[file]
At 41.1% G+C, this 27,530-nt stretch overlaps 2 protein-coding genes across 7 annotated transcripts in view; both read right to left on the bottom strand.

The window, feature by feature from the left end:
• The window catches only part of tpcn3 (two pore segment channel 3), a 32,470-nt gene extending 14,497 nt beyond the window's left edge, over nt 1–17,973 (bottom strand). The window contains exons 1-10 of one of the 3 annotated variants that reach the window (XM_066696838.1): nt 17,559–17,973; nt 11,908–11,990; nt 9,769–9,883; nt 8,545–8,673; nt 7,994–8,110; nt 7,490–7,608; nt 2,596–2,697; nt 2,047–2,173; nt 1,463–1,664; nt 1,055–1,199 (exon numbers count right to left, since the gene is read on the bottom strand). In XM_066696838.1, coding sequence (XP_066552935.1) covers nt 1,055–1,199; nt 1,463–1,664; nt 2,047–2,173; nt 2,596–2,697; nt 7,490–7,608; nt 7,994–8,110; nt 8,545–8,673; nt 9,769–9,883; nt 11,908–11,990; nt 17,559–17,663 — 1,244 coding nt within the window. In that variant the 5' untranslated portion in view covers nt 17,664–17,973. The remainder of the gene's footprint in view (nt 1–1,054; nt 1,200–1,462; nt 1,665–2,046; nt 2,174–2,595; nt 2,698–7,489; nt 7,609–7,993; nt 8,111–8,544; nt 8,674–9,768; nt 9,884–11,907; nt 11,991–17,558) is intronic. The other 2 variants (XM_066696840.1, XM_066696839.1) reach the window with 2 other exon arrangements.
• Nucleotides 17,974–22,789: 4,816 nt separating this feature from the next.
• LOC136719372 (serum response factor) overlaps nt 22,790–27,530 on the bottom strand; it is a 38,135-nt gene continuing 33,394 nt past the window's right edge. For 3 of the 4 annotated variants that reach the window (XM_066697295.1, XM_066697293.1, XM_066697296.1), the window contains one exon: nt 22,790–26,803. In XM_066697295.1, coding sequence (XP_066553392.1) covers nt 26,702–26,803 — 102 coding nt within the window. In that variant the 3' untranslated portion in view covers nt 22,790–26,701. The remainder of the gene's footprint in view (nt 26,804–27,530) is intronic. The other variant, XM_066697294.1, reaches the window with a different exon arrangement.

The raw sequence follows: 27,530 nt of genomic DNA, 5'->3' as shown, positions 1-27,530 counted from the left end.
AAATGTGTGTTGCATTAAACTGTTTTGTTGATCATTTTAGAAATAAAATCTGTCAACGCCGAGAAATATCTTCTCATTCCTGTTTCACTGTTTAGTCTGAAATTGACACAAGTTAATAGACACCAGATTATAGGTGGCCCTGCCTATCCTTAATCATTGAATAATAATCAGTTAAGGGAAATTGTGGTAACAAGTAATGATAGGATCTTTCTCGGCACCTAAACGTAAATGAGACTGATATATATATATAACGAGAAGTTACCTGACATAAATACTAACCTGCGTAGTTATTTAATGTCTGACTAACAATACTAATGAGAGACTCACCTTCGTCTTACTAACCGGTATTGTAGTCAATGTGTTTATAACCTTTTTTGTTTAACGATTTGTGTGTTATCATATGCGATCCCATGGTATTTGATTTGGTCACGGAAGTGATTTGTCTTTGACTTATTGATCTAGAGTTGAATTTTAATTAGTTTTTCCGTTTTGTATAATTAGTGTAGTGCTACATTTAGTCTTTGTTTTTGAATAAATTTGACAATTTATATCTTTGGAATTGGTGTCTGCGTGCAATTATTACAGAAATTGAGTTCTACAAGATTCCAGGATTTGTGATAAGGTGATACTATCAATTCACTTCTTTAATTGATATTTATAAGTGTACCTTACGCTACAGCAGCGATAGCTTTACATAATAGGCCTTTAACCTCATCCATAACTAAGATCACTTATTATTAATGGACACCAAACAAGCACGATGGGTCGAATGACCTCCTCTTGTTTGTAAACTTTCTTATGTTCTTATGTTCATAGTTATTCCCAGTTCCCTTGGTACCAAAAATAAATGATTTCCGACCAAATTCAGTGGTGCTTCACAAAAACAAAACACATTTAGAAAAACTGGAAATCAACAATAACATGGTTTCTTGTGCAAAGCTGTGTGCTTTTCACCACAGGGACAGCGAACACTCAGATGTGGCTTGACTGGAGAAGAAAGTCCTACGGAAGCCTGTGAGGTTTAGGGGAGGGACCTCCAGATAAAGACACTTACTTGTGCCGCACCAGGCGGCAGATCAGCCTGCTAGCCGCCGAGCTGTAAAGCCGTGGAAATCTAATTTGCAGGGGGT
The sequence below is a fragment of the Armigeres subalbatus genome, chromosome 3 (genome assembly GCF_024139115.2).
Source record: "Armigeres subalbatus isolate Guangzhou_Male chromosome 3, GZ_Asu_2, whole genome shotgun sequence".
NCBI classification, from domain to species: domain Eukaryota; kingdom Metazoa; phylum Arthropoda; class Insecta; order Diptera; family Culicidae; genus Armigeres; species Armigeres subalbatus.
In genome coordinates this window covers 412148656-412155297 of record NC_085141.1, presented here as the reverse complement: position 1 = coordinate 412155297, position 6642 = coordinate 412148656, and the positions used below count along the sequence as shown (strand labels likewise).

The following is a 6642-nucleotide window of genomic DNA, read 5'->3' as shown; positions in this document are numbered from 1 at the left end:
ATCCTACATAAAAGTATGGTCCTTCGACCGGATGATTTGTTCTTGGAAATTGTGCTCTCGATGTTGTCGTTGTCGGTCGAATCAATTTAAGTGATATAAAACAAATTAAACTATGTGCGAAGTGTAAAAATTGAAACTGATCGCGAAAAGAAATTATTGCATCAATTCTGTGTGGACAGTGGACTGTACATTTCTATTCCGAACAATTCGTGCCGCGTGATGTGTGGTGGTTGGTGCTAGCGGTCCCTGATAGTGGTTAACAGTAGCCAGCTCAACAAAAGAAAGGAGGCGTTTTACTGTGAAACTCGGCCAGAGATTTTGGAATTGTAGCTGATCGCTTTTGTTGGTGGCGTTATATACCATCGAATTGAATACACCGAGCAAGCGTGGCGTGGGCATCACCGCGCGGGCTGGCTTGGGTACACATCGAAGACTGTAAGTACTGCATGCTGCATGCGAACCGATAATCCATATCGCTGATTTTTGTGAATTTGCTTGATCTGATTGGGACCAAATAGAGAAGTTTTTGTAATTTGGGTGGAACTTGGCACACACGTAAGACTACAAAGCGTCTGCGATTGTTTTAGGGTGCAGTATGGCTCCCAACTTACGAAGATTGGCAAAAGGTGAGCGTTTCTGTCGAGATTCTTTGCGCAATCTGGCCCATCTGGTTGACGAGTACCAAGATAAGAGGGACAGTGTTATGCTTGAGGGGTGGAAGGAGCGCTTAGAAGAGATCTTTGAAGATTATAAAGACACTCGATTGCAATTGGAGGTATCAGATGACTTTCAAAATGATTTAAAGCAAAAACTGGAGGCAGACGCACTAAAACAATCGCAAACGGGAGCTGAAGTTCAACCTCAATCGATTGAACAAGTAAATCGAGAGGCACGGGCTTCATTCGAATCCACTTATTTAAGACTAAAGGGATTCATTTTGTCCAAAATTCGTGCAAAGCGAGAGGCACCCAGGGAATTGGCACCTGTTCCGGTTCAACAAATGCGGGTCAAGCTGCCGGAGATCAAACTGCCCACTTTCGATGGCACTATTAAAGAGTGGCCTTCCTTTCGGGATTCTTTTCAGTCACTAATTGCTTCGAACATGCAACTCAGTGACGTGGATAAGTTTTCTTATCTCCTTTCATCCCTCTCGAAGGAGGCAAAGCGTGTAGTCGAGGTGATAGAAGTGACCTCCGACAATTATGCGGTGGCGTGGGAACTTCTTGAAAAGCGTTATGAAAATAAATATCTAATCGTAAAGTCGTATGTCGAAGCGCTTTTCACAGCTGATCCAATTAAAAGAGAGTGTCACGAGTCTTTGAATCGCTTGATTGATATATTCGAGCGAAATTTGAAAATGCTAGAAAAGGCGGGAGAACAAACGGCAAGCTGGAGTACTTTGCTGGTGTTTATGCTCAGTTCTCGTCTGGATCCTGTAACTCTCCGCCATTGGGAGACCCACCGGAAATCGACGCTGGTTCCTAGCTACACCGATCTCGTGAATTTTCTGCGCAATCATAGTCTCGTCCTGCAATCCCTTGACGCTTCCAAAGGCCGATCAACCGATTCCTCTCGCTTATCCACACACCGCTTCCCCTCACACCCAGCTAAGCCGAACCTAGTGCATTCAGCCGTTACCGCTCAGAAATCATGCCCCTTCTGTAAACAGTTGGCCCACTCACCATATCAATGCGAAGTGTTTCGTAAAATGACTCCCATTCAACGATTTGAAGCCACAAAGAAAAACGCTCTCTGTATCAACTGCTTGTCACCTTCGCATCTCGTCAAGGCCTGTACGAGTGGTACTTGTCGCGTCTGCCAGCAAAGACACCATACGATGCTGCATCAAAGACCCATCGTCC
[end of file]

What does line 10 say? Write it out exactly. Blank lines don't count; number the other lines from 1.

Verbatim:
NCBI classification, from domain to species: domain Eukaryota; kingdom Metazoa; phylum Arthropoda; class Insecta; order Diptera; family Culicidae; genus Armigeres; species Armigeres subalbatus.